[T]he Commission believes that Members should be able to render personal services to manage or protect their equity in a family trade or business without having to allocate these personal services toward the 15-percent limitation. However, if the personal services, in and of themselves, generate any significant amount of income, the resulting income should be subject to the . . . limitation. Conversely, the Commission believes that in implementing this limitation care should be taken to prevent Members from circumventing it by incorporating themselves into a “family business” and then withdrawing what in reality are fees for personal services in the form of dividends or profits.86
The debate preceding the adoption of this rule emphasized that personal services that generate income do not come within the exemption and would thus be subject to the earned income limitation:
The crucial element in determining whether the limitation applies . . . is this: If the personal services produce the income, then it does not matter whether it is a family business . . . or anything else. If those personal services actually produce the income, then it comes under the limitation.87 Additionally, Advisory Opinion No. 13 of the House Select Committee on Ethics (reprinted in updated form in the appendices to this Manual) emphasizes the following with respect to the “family business” exemption:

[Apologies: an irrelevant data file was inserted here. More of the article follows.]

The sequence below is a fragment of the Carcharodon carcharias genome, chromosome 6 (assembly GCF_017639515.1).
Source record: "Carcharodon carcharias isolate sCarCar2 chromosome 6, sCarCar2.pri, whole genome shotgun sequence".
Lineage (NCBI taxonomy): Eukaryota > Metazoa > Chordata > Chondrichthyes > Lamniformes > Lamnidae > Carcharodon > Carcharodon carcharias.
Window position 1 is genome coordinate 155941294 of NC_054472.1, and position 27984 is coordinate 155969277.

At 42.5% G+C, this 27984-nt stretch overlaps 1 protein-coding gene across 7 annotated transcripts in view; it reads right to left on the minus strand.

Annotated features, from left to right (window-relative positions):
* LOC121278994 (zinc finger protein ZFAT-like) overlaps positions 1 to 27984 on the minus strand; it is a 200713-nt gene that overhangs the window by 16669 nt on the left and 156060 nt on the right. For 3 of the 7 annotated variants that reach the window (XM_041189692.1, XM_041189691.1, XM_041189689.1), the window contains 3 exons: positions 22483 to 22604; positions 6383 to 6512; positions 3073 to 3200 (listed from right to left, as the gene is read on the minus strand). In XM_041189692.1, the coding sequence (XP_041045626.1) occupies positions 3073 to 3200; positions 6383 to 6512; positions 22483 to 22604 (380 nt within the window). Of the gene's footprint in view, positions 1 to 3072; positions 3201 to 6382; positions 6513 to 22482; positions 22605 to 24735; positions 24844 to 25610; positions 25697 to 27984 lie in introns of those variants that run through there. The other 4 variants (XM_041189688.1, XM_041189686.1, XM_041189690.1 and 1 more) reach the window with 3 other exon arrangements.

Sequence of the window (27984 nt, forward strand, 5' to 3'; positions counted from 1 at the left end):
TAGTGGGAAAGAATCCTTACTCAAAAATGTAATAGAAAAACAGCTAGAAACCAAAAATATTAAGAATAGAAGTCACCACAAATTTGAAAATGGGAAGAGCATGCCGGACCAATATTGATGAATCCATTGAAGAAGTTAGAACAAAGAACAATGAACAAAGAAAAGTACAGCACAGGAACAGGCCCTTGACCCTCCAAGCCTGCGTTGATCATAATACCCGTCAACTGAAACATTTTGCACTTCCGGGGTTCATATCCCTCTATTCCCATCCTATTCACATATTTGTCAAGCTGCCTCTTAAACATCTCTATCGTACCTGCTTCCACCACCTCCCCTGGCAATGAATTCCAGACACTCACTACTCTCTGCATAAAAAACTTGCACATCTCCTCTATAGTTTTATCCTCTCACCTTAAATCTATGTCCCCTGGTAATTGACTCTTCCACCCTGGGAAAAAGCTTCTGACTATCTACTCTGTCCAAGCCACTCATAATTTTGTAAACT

[T]he definition of earned income in Rule 25, which excludes amounts received by a Member from a family controlled business “so long as the personal services actually rendered by the individual . . . do not generate a significant amount of income,” was simply intended to assure Members, officers, and employees that they could continue to make decisions and take actions necessary to manage or protect their equity in a family trade or business, and would not be forced to divest themselves of their family business interests. As with any business, a Member, officer, or employee would not be required to allocate a share of the profits of the business as outside earned income when the facts and circumstances show that the income is in reality a return on investment.